I taught an Introduction to T-SQL class this week in Colorado. It was such a great week teaching and was probably the best group of students I have ever taught. There were lots of questions, and I realized that several would make potential blog posts.
One of the students asked how she would know when to create a view and when to create a stored procedure. One of the examples I gave concerned simplifying a pivot query. The base query could be really complex. To simplify things, it might make sense to create a view of the base query.
Since I have been doing this work for years, I instinctively know which structure to choose in each situation. We did not talk about user defined table valued functions in the class, so I won’t here, either. Also, the students will not be updating data, just writing queries for exporting or reporting.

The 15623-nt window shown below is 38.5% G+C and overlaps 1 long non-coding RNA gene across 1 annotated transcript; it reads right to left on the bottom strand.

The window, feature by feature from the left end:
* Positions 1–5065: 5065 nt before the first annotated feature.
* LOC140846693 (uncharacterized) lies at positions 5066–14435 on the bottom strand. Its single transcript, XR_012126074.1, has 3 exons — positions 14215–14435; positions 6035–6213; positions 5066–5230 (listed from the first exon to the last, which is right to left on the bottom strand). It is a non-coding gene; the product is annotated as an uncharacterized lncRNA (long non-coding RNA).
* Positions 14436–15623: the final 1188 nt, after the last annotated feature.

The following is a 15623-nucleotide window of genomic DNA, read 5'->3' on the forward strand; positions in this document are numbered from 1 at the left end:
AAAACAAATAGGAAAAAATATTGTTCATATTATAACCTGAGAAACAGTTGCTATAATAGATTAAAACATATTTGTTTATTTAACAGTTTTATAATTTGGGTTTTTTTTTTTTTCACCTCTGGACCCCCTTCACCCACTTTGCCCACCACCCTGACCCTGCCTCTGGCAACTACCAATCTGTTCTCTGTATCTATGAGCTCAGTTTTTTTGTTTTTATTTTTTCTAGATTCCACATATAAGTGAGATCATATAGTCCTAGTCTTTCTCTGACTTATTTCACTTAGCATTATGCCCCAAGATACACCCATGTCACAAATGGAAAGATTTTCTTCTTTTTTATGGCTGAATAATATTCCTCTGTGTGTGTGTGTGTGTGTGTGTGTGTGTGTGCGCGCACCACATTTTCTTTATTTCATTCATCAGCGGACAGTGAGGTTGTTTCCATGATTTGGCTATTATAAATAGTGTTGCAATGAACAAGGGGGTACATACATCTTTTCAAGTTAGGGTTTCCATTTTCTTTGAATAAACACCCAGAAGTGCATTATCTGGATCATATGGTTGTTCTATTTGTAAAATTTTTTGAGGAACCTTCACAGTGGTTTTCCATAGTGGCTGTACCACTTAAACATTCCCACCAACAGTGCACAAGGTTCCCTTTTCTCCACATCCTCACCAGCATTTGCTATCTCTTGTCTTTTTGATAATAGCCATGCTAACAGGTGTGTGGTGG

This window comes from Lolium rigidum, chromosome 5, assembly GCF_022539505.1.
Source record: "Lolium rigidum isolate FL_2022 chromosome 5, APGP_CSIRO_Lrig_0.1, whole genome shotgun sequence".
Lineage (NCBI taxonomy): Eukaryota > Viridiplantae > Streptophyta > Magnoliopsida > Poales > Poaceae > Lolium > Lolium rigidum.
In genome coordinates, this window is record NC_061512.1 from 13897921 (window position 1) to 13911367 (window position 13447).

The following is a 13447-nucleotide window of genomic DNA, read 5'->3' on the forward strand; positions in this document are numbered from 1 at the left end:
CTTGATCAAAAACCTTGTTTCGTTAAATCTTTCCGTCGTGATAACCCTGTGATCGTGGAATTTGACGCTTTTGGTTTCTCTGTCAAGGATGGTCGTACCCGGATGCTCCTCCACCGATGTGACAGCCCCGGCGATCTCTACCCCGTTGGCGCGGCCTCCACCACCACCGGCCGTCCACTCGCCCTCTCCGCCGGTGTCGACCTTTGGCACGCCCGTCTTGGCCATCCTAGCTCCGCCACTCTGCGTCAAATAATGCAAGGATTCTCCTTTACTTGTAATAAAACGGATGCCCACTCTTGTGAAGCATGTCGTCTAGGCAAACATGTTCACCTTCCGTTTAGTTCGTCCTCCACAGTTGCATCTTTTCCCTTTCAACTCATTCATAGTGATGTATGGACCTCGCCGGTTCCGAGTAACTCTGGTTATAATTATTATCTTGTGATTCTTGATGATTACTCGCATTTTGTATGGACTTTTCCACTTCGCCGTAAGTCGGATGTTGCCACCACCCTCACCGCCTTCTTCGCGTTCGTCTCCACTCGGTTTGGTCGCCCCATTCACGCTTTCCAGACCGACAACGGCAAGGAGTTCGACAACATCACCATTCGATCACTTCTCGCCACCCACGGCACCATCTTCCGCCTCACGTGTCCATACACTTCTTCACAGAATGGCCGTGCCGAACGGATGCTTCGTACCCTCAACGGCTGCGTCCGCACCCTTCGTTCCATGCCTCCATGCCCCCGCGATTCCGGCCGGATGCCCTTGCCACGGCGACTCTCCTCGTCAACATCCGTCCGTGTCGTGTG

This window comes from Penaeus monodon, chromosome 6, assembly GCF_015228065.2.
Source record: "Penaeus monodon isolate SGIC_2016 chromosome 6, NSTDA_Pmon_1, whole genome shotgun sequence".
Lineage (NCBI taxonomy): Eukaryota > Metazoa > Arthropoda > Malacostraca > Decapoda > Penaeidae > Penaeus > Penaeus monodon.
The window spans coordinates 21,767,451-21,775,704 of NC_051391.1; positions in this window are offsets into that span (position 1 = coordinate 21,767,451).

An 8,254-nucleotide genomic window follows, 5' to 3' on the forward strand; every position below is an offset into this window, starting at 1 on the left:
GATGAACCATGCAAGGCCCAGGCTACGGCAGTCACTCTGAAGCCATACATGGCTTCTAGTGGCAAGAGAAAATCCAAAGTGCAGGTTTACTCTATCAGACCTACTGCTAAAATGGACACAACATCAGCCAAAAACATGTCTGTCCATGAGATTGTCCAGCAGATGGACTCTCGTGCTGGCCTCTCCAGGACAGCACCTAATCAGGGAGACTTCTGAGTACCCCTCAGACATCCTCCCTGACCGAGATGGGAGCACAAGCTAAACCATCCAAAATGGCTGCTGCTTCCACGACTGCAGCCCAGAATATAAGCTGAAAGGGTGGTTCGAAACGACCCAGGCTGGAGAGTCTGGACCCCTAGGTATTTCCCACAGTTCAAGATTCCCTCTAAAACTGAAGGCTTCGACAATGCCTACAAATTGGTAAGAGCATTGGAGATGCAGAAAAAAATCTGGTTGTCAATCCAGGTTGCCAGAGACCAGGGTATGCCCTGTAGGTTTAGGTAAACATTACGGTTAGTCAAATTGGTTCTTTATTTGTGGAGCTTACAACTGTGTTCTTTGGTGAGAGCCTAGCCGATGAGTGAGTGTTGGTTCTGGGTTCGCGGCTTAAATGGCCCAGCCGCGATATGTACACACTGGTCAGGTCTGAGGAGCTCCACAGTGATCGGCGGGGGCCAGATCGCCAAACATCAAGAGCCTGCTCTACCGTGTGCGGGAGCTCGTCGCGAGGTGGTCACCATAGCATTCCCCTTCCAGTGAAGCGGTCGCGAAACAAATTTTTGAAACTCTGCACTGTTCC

Here are some of the things that help me make the decision between a view and a proc in the context of this class:
Create a stored procedure when…
- You need to pass parameters, for example, from SSRS
- There are multiple statements involved, such as populating a temp table with intermediary results.
- There is conditional logic involved with IF or looping with WHILE
Create a view when…
- You need to join the saved object to another table
- It’s just a query that you can reuse in other queries